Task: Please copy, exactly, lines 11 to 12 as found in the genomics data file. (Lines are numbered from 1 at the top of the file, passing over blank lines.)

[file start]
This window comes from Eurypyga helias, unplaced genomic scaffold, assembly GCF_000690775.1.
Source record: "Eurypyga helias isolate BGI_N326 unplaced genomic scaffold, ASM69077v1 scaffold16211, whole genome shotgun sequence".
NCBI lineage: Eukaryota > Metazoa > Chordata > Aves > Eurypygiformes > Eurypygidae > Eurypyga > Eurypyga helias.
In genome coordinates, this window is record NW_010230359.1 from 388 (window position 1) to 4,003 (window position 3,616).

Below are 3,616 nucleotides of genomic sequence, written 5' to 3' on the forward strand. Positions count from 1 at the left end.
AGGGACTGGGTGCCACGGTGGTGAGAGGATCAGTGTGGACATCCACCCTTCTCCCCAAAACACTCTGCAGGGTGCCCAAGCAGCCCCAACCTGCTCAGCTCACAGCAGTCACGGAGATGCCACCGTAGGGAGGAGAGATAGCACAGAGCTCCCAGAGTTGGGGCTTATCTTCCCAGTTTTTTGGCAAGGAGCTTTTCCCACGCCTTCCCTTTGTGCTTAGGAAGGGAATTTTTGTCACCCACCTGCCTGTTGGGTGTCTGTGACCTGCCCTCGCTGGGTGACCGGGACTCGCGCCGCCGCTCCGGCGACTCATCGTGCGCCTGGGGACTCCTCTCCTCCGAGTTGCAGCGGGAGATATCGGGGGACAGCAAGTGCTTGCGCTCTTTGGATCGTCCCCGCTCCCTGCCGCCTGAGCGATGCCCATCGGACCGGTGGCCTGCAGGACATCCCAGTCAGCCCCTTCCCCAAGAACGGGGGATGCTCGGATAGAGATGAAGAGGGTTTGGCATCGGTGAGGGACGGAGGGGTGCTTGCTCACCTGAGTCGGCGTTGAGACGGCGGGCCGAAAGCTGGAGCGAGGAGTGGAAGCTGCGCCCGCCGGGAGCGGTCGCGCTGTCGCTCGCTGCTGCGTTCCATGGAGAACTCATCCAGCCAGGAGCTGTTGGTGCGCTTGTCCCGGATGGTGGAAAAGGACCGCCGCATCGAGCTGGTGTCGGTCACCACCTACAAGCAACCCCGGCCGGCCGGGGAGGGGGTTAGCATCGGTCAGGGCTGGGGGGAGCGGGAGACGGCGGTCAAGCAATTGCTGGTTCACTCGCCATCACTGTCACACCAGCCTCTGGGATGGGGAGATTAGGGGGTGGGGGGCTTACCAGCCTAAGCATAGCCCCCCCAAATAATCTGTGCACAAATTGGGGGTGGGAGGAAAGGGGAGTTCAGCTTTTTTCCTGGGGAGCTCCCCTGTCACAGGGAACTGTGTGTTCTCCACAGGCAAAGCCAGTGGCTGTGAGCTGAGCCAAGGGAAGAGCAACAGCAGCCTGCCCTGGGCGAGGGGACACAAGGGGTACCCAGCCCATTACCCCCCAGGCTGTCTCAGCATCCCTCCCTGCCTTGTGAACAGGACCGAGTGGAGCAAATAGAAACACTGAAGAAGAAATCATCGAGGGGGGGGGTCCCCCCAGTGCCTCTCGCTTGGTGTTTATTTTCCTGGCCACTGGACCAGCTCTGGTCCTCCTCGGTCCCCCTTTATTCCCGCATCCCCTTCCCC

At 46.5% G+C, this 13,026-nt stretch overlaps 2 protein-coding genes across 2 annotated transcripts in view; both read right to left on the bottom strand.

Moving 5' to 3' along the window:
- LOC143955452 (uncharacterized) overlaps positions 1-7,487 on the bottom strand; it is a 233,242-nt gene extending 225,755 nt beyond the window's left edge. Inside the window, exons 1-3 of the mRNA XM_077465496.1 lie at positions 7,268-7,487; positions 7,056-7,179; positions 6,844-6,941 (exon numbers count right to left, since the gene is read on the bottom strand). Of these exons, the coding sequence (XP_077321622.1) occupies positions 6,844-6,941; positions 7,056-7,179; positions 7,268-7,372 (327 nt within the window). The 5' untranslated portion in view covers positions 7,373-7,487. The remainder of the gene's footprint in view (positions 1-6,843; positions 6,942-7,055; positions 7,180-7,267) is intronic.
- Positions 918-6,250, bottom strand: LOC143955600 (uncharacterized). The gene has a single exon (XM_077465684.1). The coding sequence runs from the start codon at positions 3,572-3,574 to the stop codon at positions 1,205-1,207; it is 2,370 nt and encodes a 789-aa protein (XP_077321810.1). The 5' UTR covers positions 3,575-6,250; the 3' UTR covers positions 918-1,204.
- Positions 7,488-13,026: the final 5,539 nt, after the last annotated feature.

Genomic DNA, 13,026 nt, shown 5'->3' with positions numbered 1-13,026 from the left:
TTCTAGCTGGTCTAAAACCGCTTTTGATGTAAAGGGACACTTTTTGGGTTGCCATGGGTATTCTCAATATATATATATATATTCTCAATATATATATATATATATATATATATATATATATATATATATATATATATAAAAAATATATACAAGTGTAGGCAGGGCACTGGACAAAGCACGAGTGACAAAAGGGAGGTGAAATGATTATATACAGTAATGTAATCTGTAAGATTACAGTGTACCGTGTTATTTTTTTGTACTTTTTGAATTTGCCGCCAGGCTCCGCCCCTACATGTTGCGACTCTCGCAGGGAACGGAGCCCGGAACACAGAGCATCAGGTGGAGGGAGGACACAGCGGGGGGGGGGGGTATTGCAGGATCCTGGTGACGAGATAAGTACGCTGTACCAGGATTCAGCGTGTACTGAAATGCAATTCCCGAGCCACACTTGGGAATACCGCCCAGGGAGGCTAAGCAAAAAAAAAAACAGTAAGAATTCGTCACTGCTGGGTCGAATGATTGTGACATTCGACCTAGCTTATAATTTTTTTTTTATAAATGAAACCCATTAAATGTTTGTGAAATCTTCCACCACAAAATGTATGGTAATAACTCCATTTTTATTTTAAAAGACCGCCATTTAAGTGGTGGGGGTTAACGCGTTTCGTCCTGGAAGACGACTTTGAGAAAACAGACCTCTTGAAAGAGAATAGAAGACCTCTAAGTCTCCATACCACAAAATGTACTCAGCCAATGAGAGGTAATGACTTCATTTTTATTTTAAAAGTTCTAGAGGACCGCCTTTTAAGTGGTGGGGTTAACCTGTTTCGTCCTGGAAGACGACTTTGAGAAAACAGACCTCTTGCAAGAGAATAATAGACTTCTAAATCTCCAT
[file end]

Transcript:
- Positions 7,488-13,026: the final 5,539 nt, after the last annotated feature.

Genomic DNA, 13,026 nt, shown 5'->3' with positions numbered 1-13,026 from the left: